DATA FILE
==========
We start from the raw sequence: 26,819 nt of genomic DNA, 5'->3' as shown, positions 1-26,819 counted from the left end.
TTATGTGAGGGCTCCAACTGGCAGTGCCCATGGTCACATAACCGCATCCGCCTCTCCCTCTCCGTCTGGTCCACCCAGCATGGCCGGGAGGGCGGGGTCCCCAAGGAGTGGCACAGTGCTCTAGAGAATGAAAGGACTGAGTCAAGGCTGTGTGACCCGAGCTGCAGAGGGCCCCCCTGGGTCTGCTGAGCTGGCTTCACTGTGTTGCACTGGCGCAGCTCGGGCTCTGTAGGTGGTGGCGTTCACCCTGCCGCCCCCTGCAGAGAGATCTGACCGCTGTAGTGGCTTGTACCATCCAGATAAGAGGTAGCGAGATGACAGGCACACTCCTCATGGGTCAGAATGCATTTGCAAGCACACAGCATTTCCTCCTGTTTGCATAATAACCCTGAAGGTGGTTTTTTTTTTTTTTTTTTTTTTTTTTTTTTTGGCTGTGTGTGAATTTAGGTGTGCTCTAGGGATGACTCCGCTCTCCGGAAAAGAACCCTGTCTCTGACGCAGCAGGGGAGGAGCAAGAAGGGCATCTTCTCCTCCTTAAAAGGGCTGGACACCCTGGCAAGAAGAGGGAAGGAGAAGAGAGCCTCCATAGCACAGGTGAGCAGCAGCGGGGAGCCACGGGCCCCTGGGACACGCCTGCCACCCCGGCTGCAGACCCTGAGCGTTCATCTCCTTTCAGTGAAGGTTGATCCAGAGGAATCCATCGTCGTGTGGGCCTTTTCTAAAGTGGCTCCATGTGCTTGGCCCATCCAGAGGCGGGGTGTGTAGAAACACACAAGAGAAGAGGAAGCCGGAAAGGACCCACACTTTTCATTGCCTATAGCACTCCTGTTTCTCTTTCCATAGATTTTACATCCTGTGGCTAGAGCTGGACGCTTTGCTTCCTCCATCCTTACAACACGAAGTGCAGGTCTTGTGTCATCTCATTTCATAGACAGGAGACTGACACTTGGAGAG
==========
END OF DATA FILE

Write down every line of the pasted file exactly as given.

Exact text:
We start from the raw sequence: 26,819 nt of genomic DNA, 5'->3' as shown, positions 1-26,819 counted from the left end.
TTATGTGAGGGCTCCAACTGGCAGTGCCCATGGTCACATAACCGCATCCGCCTCTCCCTCTCCGTCTGGTCCACCCAGCATGGCCGGGAGGGCGGGGTCCCCAAGGAGTGGCACAGTGCTCTAGAGAATGAAAGGACTGAGTCAAGGCTGTGTGACCCGAGCTGCAGAGGGCCCCCCTGGGTCTGCTGAGCTGGCTTCACTGTGTTGCACTGGCGCAGCTCGGGCTCTGTAGGTGGTGGCGTTCACCCTGCCGCCCCCTGCAGAGAGATCTGACCGCTGTAGTGGCTTGTACCATCCAGATAAGAGGTAGCGAGATGACAGGCACACTCCTCATGGGTCAGAATGCATTTGCAAGCACACAGCATTTCCTCCTGTTTGCATAATAACCCTGAAGGTGGTTTTTTTTTTTTTTTTTTTTTTTTTTTTTTTGGCTGTGTGTGAATTTAGGTGTGCTCTAGGGATGACTCCGCTCTCCGGAAAAGAACCCTGTCTCTGACGCAGCAGGGGAGGAGCAAGAAGGGCATCTTCTCCTCCTTAAAAGGGCTGGACACCCTGGCAAGAAGAGGGAAGGAGAAGAGAGCCTCCATAGCACAGGTGAGCAGCAGCGGGGAGCCACGGGCCCCTGGGACACGCCTGCCACCCCGGCTGCAGACCCTGAGCGTTCATCTCCTTTCAGTGAAGGTTGATCCAGAGGAATCCATCGTCGTGTGGGCCTTTTCTAAAGTGGCTCCATGTGCTTGGCCCATCCAGAGGCGGGGTGTGTAGAAACACACAAGAGAAGAGGAAGCCGGAAAGGACCCACACTTTTCATTGCCTATAGCACTCCTGTTTCTCTTTCCATAGATTTTACATCCTGTGGCTAGAGCTGGACGCTTTGCTTCCTCCATCCTTACAACACGAAGTGCAGGTCTTGTGTCATCTCATTTCATAGACAGGAGACTGACACTTGGAGAG